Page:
Within our battlegroup of real, authentic men here we are blessed to have Chris Kopp in our ranks. He has developed a company called CTOMS. This business originated in concept from Chris’ battlefield experiences providing tactical combat casualty care in Afghanistan and has grown into one of the world’s premier tactical medical training companies. I am going to borrow from the CTOMS website and provide here the following description of his company:
“Humans are more important than hardware. Quality is better than quantity. - 2 of 5 Special Forces truths.
We couldn’t agree more. CTOMS™ started as a training company, and first and foremost, CTOMS™ remains a training company. We believe that it is essential to first become effectively trained to rely on yourself and not your equipment. We believe it is essential to first become educated in order to make effective equipment choices that will enhance your knowledge and skill, not compensate for a lack thereof. And we believe that when you do choose your equipment, it needs to be best of breed and meet rigorous quality standards …
Our Mission is simple. To prepare and enable our clients to effectively manage complex tactical, medical, and rescue problems. Our Vision is to be the world leader in tactical, medical, and rescue solutions through unique training methodology and delivery, and innovative product development. Leave Nothing to Chance. Control the Chaos.™ This is more than just the company slogan. This is the core of our Ethos. The best attitude to approach the environments and circumstances that our clients operate in, which at their worst, are complex and chaotic. Our goal is not only to provide the skills, knowledge, equipment, and confidence to survive in these situations and environments, but to control and succeed in them.”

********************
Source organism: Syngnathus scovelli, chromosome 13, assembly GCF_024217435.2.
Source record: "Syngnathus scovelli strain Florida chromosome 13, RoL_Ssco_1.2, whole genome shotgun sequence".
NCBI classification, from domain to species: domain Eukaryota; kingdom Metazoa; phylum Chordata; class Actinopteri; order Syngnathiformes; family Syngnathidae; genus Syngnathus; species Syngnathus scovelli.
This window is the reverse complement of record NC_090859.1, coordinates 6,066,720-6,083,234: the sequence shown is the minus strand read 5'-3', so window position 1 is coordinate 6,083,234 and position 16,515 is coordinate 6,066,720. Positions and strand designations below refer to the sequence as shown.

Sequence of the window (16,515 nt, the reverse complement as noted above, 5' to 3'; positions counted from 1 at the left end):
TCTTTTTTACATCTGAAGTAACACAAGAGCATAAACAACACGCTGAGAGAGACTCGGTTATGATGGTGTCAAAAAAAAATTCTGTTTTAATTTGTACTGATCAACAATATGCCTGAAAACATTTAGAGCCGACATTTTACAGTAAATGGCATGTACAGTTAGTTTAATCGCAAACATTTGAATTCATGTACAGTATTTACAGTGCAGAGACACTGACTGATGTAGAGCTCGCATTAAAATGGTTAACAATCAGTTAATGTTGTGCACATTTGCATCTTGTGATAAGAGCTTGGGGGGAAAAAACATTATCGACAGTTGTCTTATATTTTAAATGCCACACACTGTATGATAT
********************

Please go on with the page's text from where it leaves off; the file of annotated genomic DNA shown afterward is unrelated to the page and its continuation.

The medical training courses offered by CTOMS start with an online training package. These videos were created and crafted by hand picked experts in their fields. The content is precise, concise, and focused on equipping the learner with a solid knowledge in the fundamentals to deliver immediate, effective casualty care. As a medical doctor with a specialty in resuscitation, emergency, and tactical medicine, I could not speak higher of a learning platform that both civilian and tactical members alike would benefit from, regardless if they are new, basic, or advanced providers. The courses address mindset, context, tools of the trade, and most importantly, fundamental knowledge and the essential skill sets for effective performance.
Men, this is where you should start, or continue, your journey in acquiring those identified, deficient medical preparedness skill sets.
In appreciation to the small group of C4 Challenge paid subscribers who have actively and consistently participated in our After Action Review (AAR) chat threads, Chris has kindly and very generously offered free enrolment in the following CTOMS Academy courses:
Thank you to this core group of men for consistently engaging in the AAR chat threads with your insights, reflections, vulnerability, and experience. You have given life to this C4 Challenge Program endeavour and I am so grateful. I will be reaching out by email to each of you individually to confirm if you wish to be enrolled in these courses.
To the other paid C4 Challenge subscribers who are silently following along, there is a 40% discount when subscribing to any CTOMS course. Use this code: